Samsung Gear Fit Review Scoring Summary
|Style & Handling|
Verdict: This is a smartwatch/fitness tracker that falls short on what it promises. The Gear Fit does have a lovely screen, easy-to-use user interface and will fit most people’s wrist, but it has too many issues. It’s heading in the right direction but is not yet the smartwatch we’re all waiting for.
Full Review and Specification for the Samsung Gear Fit
Samsung has put together a smartwatch and fitness tracker with its Samsung Gear Fit, which aims to run your life from your wrist – there for text and email notifications, checking your heartrate, how far you run – and all for £169. Is it worth the price tag? And will you want to dump your traditional wristwatch and fitness band for it?
So here we have a curved, Super AMOLED touchscreen measuring 1.84 inches, attached to a plastic and rubber wristband. You switch the watch on and off using the power button on the side, and the strap easily adjusts to fit any wrist size. You can also change it for a number of different coloured straps produced by Samsung.
The heartrate monitor sits on the back of the device and charging is carried out via a cheap plastic dock that is all too easy to lose. The battery life is between two and three days so you’ll need that dock quite a lot.
The display itself has a glass cover for protection and offers a 432 x 128 resolution. A slim chrome bezel surrounds it. The Gear Fit looks good, has decent build quality and feels strong enough to survive any sweaty gym workout – luckily it is also waterproof up to one metre for up to 30 minutes, so should be fine if you forget to take it off in the shower afterwards.
It’s also really light – weighing in at 27g – and you soon forget you have it on. With dimensions of 23.4 x 57.4mm and being nearly 12mm thick, it fitted under shirt sleeves and was less awkward than the Gear 2. Mind you, one friend did say it looked like “a futuristic prison tag”.
The display is sharp and bright and easy to read in bright sunlight – it’s just a shame the screen doesn’t automatically adjust to ambient light as those on smartphones do. The Gear 2 has the same issue. But at least on that you can switch to outdoor mode by pressing down the Home button.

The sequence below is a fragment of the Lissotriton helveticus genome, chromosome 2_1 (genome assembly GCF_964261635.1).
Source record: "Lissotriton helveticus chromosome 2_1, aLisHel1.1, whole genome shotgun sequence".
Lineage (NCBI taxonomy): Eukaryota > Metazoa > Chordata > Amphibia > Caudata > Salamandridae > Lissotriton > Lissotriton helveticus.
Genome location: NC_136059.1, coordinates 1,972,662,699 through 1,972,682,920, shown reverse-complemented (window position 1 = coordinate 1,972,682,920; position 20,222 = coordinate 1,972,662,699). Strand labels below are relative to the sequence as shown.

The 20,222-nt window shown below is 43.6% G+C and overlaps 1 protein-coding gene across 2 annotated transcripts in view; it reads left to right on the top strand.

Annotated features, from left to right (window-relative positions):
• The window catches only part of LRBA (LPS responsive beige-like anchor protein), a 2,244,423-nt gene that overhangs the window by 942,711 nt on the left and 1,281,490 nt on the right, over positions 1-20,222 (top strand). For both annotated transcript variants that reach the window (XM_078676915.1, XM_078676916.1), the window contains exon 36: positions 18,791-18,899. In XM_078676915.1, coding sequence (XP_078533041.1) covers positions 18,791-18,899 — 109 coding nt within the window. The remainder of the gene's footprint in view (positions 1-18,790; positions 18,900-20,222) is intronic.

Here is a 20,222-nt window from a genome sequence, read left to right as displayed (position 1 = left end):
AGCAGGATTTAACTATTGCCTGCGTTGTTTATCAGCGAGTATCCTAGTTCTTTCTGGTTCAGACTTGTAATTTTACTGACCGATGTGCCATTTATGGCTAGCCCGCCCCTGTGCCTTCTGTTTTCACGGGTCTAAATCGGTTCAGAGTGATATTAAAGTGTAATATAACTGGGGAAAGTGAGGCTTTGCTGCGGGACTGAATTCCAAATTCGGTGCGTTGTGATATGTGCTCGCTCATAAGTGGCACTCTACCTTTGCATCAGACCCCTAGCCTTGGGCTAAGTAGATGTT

Adjusting brightness means heading to the home screen, and going through a series of taps and swipes to get to the settings where you can choose one of six levels of brightness. It’s hard to do this outdoors if the screen is not bright enough to see – and like the Gear Fit 2, Outdoor Mode switches off after five minutes to save battery life.
Despite this, Samsung has done a decent job in creating the Gear Fit. It looks good and feels like a quality product. It’s just a shame it is lacking that ambient light sensor.
The Gear Fit runs on Samsung’s own OU, Tizen. On either side of the home screen sit carousels of apps, which can be opened by tapping them. You can alter the screen to be used by right-and left-handers – and it can also be viewed vertically – reading horizontally is not always best to facilitate reading at a glance.
Unfortunately, like the Gear 2, the Gear Fit doesn’t light up when you flick your wrist – which makes it hard to check the time – bit of a problem for a watch! Even exaggerated wrist movements didn’t work all the time – and by the time I had managed to get the screen to light up I’d pretty much given up. Here’s hoping Samsung can fix this with a software update.
The user interface allows you to check notifications for texts, calls, emails and apps such as twitter and Facebook, which is handy if you don’t have your smartphone to hand.